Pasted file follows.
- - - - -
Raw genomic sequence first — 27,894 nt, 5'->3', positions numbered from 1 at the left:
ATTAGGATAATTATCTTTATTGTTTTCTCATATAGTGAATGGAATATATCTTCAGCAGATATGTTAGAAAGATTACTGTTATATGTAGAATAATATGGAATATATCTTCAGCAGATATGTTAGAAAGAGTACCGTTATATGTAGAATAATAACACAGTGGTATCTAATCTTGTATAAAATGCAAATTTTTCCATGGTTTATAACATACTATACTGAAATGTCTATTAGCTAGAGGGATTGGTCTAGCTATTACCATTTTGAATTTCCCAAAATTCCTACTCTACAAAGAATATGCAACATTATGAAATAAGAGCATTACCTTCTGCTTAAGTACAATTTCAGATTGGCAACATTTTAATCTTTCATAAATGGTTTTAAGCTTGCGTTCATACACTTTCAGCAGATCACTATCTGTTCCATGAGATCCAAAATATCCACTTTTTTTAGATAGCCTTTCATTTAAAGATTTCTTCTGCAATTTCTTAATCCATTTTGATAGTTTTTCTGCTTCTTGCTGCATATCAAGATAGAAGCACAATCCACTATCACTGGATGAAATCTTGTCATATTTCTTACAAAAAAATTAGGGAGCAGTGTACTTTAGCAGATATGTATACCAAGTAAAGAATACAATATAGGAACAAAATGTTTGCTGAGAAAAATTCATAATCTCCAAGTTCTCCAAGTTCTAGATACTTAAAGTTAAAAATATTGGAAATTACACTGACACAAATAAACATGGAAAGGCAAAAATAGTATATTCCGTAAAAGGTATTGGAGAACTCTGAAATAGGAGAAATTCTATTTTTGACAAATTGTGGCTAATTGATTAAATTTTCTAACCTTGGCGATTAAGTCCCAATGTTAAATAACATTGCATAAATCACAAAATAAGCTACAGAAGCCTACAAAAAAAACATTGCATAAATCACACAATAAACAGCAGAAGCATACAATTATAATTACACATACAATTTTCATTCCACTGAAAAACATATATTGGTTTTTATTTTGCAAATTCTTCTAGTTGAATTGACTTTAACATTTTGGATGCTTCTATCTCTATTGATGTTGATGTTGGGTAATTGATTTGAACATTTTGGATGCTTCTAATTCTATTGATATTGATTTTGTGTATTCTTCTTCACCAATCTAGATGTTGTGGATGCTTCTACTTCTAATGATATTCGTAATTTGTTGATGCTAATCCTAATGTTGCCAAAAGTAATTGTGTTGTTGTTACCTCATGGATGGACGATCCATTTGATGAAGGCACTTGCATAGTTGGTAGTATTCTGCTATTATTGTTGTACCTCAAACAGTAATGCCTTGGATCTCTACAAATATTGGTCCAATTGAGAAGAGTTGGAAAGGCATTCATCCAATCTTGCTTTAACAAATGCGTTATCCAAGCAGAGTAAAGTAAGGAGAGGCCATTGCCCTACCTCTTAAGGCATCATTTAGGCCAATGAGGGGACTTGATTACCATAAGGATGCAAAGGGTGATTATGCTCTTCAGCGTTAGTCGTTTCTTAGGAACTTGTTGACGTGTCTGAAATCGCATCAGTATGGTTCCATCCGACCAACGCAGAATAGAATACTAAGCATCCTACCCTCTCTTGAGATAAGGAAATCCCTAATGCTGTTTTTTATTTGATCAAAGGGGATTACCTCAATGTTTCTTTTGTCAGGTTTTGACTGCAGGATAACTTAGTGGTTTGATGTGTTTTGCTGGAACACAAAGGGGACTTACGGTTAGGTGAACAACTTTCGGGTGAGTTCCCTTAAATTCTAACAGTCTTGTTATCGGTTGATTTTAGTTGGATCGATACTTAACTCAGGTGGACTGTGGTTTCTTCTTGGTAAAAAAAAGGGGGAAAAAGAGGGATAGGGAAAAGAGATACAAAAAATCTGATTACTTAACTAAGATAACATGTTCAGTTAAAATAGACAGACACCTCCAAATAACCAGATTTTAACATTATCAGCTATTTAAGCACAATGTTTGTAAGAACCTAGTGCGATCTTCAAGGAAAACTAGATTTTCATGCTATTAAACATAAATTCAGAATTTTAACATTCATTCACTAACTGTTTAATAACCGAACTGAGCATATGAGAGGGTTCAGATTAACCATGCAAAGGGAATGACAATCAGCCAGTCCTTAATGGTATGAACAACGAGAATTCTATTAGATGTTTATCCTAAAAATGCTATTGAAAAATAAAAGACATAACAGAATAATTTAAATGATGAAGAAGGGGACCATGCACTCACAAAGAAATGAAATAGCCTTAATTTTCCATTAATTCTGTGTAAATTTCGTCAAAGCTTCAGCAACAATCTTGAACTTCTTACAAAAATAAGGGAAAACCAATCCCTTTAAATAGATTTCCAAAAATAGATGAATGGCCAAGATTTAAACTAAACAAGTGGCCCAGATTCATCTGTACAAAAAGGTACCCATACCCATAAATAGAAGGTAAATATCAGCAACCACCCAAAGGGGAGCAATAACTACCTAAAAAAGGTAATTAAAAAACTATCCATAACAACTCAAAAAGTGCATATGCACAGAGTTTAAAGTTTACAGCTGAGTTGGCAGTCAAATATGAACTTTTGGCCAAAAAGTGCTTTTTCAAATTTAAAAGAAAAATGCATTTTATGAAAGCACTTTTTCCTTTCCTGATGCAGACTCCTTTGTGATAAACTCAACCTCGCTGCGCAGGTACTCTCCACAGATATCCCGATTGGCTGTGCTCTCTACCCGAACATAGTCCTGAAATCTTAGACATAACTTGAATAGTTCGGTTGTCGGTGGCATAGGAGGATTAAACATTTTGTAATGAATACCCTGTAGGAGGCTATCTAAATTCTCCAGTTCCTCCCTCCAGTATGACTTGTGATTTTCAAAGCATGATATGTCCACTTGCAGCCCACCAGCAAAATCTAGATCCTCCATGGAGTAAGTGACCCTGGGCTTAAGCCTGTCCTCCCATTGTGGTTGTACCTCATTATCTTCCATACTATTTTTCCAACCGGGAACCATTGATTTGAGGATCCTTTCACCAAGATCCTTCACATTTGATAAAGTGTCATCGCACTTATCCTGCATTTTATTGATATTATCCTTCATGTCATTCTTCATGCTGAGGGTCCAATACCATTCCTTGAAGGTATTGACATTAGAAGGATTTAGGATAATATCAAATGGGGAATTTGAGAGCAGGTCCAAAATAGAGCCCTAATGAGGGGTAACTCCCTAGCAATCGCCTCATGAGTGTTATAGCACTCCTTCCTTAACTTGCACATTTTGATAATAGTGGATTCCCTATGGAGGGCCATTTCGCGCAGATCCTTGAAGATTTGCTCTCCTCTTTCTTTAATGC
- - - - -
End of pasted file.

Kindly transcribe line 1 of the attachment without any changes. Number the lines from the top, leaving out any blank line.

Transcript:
Raw genomic sequence first — 27,894 nt, 5'->3', positions numbered from 1 at the left: